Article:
Sale 1090 — United States, Possessions and Confederate States Stamps and Postal History

Sale Date — Wednesday-Friday, 17-19 December, 2014

Category — Colonial Period

Lot
Symbol
Photo/Description
Cat./Est. Value
Realized
1987
c
Sale 1090, Lot 1987, Colonial Period(New York N.Y., 1728) "5d". Manuscript rate notation at top right of folded letter datelined "Curacao 22 Sept 1728" and addressed to "D. S. David Abeel, Coopman" in New York City, sender's directive "Pr Capt. Burrows", letter written in Dutch, red wax seal mostly intact, letter concerning flour shipment mentions Bleeker and Capt. Burrows Eden, some wear and splits along folds, still Very Fine, an early colonial letter originating in Curacao and apparently rated 5d postage due on arrival in New York, all of the names in this letter belong to prominent Dutch families in Colonial New York and New Jersey

E. 750-1,000
2,100
1988
c
Sale 1090, Lot 1988, Colonial Period(To Boston, 1731) "P 9d". Manuscript postmark of unknown origin on small folded letter dated March 3, 1731 to William Greenleaf in Boston, signed (possibly "John Proy") but our attempt to trace writer and origin failed, Very Fine, extremely scarce early Colonial marking and 9 pence rate, listed as applicable to mail between Boston and Connecticut or Maine

E. 500-750
3,000
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1989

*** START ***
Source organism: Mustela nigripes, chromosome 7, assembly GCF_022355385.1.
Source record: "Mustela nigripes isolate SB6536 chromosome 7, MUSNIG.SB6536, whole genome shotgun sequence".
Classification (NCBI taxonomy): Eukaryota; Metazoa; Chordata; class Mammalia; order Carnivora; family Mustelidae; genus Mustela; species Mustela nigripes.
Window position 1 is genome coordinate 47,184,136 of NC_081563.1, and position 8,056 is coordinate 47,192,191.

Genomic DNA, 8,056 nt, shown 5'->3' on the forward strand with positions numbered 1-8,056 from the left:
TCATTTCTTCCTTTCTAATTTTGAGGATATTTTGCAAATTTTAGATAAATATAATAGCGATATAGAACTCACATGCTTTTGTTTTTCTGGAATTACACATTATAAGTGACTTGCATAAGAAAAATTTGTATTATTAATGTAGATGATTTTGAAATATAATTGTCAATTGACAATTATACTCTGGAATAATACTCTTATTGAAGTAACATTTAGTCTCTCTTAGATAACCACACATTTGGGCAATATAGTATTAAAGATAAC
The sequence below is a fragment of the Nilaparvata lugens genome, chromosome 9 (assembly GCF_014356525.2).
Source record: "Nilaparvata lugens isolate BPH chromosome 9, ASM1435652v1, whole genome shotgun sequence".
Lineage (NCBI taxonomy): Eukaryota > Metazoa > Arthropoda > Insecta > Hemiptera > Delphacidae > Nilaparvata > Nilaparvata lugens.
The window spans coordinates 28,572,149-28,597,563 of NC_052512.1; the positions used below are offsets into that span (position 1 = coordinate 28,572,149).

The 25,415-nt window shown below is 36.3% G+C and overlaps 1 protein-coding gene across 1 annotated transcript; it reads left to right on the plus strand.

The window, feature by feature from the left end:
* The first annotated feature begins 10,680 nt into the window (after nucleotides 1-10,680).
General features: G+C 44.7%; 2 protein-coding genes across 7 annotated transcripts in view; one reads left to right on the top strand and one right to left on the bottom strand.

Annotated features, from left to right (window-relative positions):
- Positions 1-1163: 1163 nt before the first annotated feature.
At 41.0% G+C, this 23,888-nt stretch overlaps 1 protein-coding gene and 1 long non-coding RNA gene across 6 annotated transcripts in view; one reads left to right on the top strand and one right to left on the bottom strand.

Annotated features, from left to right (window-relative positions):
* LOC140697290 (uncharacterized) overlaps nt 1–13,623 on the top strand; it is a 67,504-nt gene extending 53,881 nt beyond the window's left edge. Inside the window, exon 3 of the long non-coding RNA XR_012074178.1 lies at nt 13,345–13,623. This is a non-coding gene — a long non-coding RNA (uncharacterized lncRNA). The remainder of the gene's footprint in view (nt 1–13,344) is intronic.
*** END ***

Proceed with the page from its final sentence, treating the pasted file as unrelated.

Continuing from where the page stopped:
c
Sale 1090, Lot 1989, Colonial Period(Worcester Mass.) 1746 Order from Commander of Worcester County Militia. Small folded letter from Col. John Chandler at Worcester Mass. to Capt. Nathaniel Green at Leicester with "On His Majt. Service" endorsement, dated July 15, 1746, ordering Capt. Green "to Impress two able bodied Effective men well armed out of the Company under your Command and send them to myself at Worcester...", slightly toned, Very Fine, a rare military letter from British colonial militia in America during the Anglo-French War of 1744-46, when the French planned to invade Great Britain and the colonists in America also feared invasion, those fears became a reality ten years later during the French and Indian War, ex Alexander

E. 500-750
400
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1990
c
Sale 1090, Lot 1990, Colonial Period(French and Indian War) 1759 Military Letter to Major General Jeffery Amherst. Folded letter datelined "Camp at Lake George 9th July 1759" from David Wooster to Major General Amherst stating "I apprehend that I am wrong'd respecting my Rank" and presenting a list of officer commissions dating from 1741 to 1759, asking that "equal Justice will be done" in correcting the Roster of Duty, Very Fine, delivered within the British camp at Lake George, a very scarce French and Indian War military letter to Lord Amherst, commander in chief of British forces in America, at the height of his military exploits, just prior to his capture of Fort Ticonderoga